Environmental activists who want the federal government to take over the regulation of an Idaho laboratory are saying that a new report on water pollution bolsters their cause. ?A coalition of groups petitioned the U.S. government last month to remove Idaho’s authority to enforce hazardous waste laws. The petitioners alleged that the Idaho Department of Environmental Quality (DEQ) inadequately regulated the Idaho National Engineering and Environmental Laboratory (INEEL) over the last decade. INEEL, a huge and multifaceted research facility, began as a Cold War nuclear research site and has grappled with hazardous waste disposal issues for years.
Chuck Broscious, director of one of the petitioning groups, the Troy, Idaho-based Environmental Defense Institute, says that a new study about water pollution in the area shows the full impact of inadequate regulation of INEEL.
The Maryland-based Institute for Energy and Environmental Research issued a report Wednesday about pollution in the Snake River Plain aquifer. The aquifer provides all the drinking water for 200,000 people in southern Idaho, and is a major source of irrigation water for Idaho’s crops. A large portion of the aquifer runs underneath INEEL.
In the 1950s and 1960s, plutonium from INEEL was dumped into shallow trenches packaged in cardboard and wooden boxes and 55-gallon drums, according to the report. Some radioactive and hazardous materials have migrated toward the aquifer due to rain, snow, and flooding.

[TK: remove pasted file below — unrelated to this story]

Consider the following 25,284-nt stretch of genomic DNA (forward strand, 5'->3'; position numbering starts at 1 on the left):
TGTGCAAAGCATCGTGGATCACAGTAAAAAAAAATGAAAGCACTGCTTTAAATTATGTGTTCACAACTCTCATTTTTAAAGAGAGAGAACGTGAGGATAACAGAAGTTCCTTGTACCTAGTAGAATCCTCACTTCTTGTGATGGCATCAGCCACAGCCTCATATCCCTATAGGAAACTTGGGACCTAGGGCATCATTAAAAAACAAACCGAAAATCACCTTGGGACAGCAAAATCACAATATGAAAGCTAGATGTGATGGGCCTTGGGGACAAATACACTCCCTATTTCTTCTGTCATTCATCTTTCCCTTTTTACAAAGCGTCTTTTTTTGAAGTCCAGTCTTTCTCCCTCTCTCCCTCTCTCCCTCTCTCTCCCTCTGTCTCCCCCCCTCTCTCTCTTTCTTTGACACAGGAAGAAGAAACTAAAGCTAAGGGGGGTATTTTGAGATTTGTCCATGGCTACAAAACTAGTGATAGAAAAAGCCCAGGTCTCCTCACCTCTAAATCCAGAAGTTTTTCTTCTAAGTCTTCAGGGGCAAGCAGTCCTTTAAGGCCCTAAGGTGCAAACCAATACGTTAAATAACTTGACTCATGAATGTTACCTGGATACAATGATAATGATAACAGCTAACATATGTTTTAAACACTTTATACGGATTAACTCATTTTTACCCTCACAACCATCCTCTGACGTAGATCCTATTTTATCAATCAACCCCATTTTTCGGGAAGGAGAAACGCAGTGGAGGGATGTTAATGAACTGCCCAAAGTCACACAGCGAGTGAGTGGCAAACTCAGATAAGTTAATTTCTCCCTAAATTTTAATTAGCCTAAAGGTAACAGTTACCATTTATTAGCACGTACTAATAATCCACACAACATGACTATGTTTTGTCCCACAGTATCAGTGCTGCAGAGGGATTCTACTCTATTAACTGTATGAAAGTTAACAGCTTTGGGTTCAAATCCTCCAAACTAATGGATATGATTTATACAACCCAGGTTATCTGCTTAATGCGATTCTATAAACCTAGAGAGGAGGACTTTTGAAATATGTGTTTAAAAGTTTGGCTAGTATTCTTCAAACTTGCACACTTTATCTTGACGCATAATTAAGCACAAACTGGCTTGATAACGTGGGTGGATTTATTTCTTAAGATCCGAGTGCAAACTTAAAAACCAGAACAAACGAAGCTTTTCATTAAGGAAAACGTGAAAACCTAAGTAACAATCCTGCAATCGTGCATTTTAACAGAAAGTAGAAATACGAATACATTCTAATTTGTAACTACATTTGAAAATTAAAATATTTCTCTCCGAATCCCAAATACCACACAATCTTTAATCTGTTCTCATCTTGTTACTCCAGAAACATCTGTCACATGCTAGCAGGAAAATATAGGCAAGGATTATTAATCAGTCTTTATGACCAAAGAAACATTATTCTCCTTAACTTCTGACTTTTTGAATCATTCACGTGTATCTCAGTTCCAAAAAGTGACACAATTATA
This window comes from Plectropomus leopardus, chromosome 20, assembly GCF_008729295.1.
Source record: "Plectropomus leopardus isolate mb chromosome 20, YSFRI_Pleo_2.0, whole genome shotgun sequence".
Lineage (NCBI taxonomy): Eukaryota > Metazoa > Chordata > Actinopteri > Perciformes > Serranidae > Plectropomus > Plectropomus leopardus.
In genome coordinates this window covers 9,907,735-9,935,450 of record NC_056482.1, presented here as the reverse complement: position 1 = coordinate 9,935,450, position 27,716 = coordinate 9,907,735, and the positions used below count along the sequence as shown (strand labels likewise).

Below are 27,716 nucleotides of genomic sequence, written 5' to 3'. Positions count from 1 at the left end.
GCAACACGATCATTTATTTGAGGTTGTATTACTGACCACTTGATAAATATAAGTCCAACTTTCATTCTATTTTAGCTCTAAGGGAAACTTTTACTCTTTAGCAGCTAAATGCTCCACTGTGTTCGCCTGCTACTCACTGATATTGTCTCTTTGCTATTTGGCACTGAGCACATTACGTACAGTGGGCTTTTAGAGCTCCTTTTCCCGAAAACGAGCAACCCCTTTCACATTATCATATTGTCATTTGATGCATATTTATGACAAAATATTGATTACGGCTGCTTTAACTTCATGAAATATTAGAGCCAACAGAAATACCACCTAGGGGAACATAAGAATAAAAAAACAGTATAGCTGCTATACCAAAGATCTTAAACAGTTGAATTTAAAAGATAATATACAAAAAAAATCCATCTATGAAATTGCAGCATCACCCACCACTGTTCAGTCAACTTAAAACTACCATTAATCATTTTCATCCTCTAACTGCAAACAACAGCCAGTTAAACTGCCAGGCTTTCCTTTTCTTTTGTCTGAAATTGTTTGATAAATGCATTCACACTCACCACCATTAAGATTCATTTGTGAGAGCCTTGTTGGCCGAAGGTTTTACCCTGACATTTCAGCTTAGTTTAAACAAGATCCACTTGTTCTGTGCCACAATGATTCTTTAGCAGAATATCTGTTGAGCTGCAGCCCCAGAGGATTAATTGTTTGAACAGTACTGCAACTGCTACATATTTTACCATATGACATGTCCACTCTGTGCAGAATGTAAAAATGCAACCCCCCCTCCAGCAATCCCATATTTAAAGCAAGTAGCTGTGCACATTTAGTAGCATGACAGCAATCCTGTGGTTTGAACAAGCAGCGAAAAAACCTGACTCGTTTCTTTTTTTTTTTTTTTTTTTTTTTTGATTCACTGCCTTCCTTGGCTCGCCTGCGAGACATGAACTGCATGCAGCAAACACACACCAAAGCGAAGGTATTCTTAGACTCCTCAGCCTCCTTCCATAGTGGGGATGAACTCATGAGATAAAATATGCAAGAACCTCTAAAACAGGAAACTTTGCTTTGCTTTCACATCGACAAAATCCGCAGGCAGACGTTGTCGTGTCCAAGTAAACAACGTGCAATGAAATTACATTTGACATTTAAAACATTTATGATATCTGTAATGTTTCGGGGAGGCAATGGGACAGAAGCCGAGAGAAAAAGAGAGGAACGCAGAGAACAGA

“Evidence has existed for more than 25 years that these long-lived radionuclides are migrating … to the aquifer much faster than anticipated,” the report reads.
While Broscious sees the report as proof that INEEL’s problems are not being dealt with properly, state regulators say that the report merely synthesizes government research over a long period of time and that the problems are being handled.
“At least some of their conclusions were a little more alarmist than what we have drawn,” says Kathleen Trevor, Idaho’s coordinator for INEEL issues. “There is actually a process in place for cleaning up contamination from INEEL.”
There is no set timetable for the Environmental Protection Agency (EPA) to evaluate and act on the petition. The groups called for the EPA inspector general to investigate the situation, and according to EPA official Jeff Hunt, that could take at least a year.
Raising awareness and debate in the public and among politicians is just as important as the EPA’s final ruling, Broscious says.
“By articulating the problems at the site, it puts the issue in the face of the policymakers so that they know unequivocally that we know what’s going on,” Broscious says. “And hopefully the public is going to find out so it’s not something that’s been buried, as it has been in the past.”